We should require Kurdish authorities to take up their responsibilities and prosecute those religious authorities who take laws into their own hand. They behave as though they are ultimate authority of the land we are told that Khomeini’s or bn Laden’s substitute will rule Kurdistan . The laws of Kurdistan allow some freedom of expression. So these Islamic clerics, by issuing these denunciations, are in effect applying different set of laws, which has not been authorised by a recognised political body, like the parliament.

Failure to act will only add to the suspicion that the Kurdish authorities may want to walk the same cheap and dirty line of the majority of Islamic governments who allow some free reign to Islamic terrorism to clear liberals, as long as these terrorist do not challenge the governmental authorities. This in effect will mean that our country will be doomed like all other benighted Islamic countries to decade of underdevelopment and human right abuses and extremism. It is not right that tens of our writers be killed or forced into silence or exile because of the primitive Islamic terrorism. Our liberals, because of the Islamic terrorism, are have no country of their own.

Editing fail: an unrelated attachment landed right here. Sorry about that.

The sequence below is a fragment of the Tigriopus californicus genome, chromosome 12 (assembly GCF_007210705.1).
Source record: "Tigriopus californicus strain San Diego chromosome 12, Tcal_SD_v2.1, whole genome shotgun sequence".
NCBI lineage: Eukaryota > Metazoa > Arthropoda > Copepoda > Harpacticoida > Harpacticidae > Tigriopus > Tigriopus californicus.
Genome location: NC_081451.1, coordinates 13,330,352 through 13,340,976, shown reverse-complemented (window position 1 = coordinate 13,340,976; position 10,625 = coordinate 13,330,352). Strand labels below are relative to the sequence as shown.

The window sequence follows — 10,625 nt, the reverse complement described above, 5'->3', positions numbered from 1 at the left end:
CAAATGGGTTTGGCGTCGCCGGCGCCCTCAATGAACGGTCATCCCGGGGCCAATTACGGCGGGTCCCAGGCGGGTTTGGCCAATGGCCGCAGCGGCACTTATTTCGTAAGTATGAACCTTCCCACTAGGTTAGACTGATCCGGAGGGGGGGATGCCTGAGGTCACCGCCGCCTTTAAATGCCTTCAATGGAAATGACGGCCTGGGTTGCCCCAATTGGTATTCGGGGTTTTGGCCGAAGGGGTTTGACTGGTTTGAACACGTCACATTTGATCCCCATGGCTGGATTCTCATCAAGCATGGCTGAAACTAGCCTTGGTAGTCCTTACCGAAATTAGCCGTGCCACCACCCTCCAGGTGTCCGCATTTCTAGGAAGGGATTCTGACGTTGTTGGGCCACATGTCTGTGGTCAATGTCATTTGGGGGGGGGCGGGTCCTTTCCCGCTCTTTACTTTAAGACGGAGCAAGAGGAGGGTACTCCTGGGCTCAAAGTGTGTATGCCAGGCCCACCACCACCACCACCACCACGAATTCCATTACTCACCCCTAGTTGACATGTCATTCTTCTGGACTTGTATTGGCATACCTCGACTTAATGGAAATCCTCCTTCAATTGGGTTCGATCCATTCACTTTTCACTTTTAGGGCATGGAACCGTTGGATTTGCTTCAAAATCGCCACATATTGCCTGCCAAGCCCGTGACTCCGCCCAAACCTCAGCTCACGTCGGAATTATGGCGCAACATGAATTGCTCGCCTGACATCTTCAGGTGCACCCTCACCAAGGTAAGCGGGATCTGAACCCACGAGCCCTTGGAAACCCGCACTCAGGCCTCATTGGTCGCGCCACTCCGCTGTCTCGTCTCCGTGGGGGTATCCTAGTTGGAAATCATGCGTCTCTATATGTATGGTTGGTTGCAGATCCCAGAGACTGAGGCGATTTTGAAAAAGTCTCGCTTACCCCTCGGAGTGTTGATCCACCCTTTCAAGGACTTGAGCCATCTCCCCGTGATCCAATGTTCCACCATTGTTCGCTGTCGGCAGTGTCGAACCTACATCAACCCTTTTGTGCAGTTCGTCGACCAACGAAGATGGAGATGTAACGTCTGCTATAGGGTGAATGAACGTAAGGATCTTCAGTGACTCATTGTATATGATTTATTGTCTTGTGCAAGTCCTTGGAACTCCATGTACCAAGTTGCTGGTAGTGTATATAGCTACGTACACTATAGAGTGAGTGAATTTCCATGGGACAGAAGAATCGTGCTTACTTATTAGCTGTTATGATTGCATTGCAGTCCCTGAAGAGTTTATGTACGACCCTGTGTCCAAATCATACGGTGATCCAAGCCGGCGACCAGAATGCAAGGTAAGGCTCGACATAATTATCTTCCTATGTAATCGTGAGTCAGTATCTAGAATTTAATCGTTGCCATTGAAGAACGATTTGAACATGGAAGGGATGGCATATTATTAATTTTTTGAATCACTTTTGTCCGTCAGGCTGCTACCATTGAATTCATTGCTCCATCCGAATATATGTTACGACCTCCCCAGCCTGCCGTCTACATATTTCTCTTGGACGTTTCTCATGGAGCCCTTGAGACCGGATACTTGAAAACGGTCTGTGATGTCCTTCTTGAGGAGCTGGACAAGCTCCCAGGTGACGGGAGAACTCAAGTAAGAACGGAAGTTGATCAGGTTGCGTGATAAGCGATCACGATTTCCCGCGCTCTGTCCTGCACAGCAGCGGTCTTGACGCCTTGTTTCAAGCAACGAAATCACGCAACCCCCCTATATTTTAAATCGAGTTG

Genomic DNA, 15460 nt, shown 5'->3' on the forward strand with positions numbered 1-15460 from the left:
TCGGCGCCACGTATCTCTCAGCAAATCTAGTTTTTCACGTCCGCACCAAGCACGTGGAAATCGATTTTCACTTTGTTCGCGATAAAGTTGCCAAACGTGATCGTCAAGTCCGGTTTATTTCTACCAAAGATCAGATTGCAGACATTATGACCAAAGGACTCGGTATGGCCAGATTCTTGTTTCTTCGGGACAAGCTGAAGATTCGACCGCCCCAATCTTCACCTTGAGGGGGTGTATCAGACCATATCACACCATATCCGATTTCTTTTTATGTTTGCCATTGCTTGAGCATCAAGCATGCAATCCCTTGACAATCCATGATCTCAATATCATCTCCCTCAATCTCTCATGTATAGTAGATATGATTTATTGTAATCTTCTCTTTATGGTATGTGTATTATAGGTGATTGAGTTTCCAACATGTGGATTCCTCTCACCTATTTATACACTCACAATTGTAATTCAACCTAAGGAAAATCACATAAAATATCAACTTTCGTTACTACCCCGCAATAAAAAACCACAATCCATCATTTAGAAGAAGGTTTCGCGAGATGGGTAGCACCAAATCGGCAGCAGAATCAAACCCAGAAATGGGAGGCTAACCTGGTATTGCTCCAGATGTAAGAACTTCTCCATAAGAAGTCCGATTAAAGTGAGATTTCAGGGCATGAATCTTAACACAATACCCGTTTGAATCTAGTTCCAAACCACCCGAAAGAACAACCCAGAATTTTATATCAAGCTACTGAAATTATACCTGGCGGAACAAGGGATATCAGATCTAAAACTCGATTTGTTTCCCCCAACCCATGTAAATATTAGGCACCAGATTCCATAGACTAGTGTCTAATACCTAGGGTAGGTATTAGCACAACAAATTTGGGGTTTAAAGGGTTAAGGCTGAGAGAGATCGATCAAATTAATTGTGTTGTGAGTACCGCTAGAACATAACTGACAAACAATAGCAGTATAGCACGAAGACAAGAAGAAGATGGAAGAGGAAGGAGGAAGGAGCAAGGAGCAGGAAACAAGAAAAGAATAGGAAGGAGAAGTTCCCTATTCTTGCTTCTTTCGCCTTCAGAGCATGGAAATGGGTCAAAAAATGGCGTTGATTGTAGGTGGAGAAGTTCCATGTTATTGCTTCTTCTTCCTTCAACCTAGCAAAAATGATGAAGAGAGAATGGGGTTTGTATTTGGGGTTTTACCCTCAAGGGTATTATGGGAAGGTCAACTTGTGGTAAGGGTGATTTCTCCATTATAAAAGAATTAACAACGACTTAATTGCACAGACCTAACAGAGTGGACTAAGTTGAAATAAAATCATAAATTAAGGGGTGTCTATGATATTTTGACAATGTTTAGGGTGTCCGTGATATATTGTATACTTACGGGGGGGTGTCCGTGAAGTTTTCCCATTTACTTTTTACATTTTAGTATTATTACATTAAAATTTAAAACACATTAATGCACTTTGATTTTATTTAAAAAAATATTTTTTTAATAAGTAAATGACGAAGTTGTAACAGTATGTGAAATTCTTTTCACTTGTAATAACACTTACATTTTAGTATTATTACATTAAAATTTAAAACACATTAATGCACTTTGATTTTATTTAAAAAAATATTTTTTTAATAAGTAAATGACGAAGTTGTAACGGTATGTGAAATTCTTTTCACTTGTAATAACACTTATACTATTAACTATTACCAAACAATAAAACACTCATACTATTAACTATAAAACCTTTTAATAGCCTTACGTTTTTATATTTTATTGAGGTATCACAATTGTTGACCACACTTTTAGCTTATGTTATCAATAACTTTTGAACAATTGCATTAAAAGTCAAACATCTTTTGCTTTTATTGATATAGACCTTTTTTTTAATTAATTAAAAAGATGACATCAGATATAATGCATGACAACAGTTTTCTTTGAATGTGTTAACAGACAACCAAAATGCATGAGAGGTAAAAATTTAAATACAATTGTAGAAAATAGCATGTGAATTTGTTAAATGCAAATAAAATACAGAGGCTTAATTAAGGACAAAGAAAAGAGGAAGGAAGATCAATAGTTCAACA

Tuesday, January 30, 2007

The Kurds: Between Iraq and a hard place

Earlier this month, American forces in Iraq raided an Iranian facility in the Kurdish city of Irbil. Documents and computer files seized in that raid indicate that the facility was being used by members of the Iranian Islamic Revolutionary Guard Corps in an operation to provide money and weapons to various Shia militia groups in Iraq. The weapons include advanced improvised explosive devices, mortars, newer generation rocket propelled grenades and shoulder-fired surface to air missiles. The advanced IED’s have already killed American troops, and mortars allegedly traceable to Iran have been used in attacks on Sunni areas of Baghdad.

Is the IRGC operating in Kurdish northern Iraq? Of course they are - they’ve been there since at least 1991. Soon after the Iraqi defeat in Kuwait, IRGC officers conducted clandestine and covert operations in the southern Shia area and the northern Kurdish area, and have been active there ever since.

The raid earlier this month on the Iranian facility causes problems for the Kurdish Regional Government and its autonomous region in northern Iraq. Since the Iranians claim that the facility was an Iranian consulate that had been in operation in the Kurdish enclave for years, it created a diplomatic incident. Having served in northern Iraq, including Irbil, and observing Iranian operations, I am skeptical that the facility was, in fact, a consulate. Since the raid, Iraqi foreign minister Hoshyar Zebari, himself a Kurd, has demanded that the United States release the five “consular officials.”